I’m taking a little breather this week. Thursday I hope we’ll have a guest post from a pediatrician, and today I have some book thoughts (mostly for your kids…) for these last weeks of August.

But first I wanted to address some of the response I got to the last post. I heard from a number of people complaining (mostly nicely, thank you) about the interpretation of the numbers and the comparison with the flu.

They made a number of points. On the one hand, an estimated 11 million kids got the flu last year, and the counts here suggested only about 340,000 kids with COVID. If 11 million kids had COVID, the hospitalization rate as a share of population would be much higher. People also noted that as we mix more, there may be more spread, so the counts of cases are likely to go up.

On the flip side, there were those who noted that actually the count of COVID cases was likely way too low since many places do not routinely test kids. Further, these tests are almost all performed on symptomatic kids. Antibody testing has suggested infections are 6 to 24 times higher than detected infections. This would put the actual case count between 2 and 8 million. Someone also pointed out that hospitalizations in this case included children who were hospitalized for something else and tested positive for COVID-19 while there. This would mean that that actual risk if serious illness is smaller in healthy children.

In a way, this all highlights some of the many problems without our understanding of the data, and clearly a full reckoning will have to wait. My point in the last post wasn’t to say “Flu is bad and COVID-19 is no big deal.” It was, rather, to put these numbers in some context, to provide some reassurance that (in kids) hospitalization and serious illness from COVID-19 are rare as a share of cases, and to (gently) make the point that we take on health risks with our children that we likely do not think much about.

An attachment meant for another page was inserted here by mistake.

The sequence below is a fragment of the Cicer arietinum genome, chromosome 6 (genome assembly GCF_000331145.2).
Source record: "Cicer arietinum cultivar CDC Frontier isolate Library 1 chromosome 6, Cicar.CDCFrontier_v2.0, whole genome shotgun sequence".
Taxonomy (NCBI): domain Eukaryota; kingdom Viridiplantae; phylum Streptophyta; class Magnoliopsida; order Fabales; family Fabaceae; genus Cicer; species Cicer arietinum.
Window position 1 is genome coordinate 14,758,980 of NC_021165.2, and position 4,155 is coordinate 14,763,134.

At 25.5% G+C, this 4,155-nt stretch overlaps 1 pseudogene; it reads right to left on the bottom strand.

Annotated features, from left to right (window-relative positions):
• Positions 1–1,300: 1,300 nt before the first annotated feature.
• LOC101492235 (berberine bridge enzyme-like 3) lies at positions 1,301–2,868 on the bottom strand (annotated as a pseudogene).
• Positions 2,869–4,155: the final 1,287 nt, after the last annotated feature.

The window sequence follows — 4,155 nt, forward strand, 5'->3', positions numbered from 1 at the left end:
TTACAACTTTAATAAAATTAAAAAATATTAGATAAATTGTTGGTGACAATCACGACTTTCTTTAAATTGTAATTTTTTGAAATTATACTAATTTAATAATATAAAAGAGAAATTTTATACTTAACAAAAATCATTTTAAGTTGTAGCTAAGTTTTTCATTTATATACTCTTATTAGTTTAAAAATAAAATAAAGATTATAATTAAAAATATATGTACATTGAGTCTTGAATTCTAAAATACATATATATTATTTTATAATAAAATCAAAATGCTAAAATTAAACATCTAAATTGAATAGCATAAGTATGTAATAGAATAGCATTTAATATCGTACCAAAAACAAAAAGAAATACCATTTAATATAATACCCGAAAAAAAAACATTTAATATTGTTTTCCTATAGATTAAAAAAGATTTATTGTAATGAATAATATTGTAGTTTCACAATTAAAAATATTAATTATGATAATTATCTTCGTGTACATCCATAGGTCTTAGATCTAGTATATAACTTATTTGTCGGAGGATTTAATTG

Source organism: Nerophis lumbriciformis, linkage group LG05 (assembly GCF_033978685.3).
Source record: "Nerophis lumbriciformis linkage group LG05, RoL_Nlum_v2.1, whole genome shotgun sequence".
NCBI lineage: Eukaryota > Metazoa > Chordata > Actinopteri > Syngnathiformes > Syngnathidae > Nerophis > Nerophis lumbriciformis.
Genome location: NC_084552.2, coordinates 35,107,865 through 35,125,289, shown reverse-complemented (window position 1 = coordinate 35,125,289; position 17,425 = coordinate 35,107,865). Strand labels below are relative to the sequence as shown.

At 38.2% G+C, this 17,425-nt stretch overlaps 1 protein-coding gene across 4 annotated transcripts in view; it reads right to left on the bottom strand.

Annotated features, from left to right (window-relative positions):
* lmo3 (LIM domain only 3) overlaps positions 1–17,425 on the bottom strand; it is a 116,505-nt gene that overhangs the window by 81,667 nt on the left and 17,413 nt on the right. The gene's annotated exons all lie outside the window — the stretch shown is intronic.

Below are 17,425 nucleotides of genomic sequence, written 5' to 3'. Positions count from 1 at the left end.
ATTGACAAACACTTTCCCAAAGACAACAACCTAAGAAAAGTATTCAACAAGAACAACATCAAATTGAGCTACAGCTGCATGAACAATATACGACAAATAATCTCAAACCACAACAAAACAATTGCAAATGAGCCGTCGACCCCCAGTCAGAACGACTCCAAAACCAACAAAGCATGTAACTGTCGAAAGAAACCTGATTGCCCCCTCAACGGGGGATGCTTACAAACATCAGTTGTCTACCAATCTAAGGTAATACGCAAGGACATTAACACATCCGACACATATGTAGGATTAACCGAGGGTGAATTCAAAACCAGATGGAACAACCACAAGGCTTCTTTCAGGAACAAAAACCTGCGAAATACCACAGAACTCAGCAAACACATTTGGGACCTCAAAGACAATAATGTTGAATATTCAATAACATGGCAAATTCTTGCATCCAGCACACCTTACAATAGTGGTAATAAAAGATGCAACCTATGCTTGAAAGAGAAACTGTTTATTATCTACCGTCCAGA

Some books we like!

Our family likes books. Here are some you might like, too.

On Parenting

Obviously I think mainly you should read my books! But here are a few others we used.

Board Books

Never too early to read to baby and/or let them chew things up. I know which books were popular in our house as they are chewed down to the cardboard.

Picture Books

The key to picture books for toddlers is that they shouldn’t be too long since you have to read them over and over and over again.

Learn to Read

I am actually pretty negative on most of the early reader books since many of the levels are really hard to understand.

But with one of my kids we had good luck with the Bob Books. And if you are home schooling your kids (and, really, who isn’t at this point) there’s Teach Your Child to Read in 100 Easy Lessons.

Early Chapter Readers

We liked the Branches books (Owl Diaries, Notebooks of Doom, Dragon Masters, etc). We also like Ivy and Bean, Marvin Redpost and Judy Moody.

My kids also are fans of the Rainbow Magic Fairies. No comment from me on that one.

Older Kids

I’m constantly looking for books as the kids have gotten older. These recommendations are harder since they depend a lot on the reader. If your kid is into non-fiction, I cannot help you.

I will say I started with many things I loved as a kid, including the Ramona series, anything by Roald Dahl (warning: his books can be a little intense for younger kids and some are a bit dated in their values) and the Little House Books. And Harry Potter is a rite of passage.

But a few that were new to me and you may not have heard of…

Finally, I will make a pitch for graphic novels, which both my kids love. I would recommend you immediately buy everything by Raina Telgemeier, especially Guts and Sisters and the graphic novel adaptations of the Babysitters Club (seriously much, much preferred to the original).